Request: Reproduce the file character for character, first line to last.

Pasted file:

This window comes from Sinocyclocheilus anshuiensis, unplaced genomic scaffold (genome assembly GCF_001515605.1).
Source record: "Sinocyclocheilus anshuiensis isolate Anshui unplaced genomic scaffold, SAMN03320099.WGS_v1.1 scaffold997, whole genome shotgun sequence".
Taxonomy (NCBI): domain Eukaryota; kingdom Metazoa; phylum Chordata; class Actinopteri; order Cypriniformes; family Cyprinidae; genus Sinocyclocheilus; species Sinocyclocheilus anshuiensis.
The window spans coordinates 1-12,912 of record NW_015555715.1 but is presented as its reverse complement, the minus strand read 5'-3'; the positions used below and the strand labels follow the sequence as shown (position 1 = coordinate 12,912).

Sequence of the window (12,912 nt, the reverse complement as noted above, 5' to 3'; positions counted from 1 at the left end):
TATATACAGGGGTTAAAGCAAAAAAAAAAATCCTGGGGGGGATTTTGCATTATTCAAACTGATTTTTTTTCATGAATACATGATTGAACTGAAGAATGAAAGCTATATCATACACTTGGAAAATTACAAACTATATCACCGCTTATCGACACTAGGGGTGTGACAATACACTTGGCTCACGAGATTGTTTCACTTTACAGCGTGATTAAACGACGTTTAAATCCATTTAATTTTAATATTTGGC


This window comes from Sinocyclocheilus anshuiensis, unplaced genomic scaffold (genome assembly GCF_001515605.1).
Source record: "Sinocyclocheilus anshuiensis isolate Anshui unplaced genomic scaffold, SAMN03320099.WGS_v1.1 scaffold997, whole genome shotgun sequence".
Taxonomy (NCBI): domain Eukaryota; kingdom Metazoa; phylum Chordata; class Actinopteri; order Cypriniformes; family Cyprinidae; genus Sinocyclocheilus; species Sinocyclocheilus anshuiensis.
The window spans coordinates 1-12,912 of record NW_015555715.1 but is presented as its reverse complement, the minus strand read 5'-3'; the positions used below and the strand labels follow the sequence as shown (position 1 = coordinate 12,912).

Sequence of the window (12,912 nt, the reverse complement as noted above, 5' to 3'; positions counted from 1 at the left end):
TATATACAGGGGTTAAAGCAAAAAAAAAAATCCTGGGGGGGATTTTGCATTATTCAAACTGATTTTTTTTCATGAATACATGATTGAACTGAAGAATGAAAGCTATATCATACACTTGGAAAATTACAAACTATATCACCGCTTATCGACACTAGGGGTGTGACAATACACTTGGCTCACGAGATTGTTTCACTTTACAGCGTGATTAAACGACGTTTAAATCCATTTAATTTTAATATTTGGC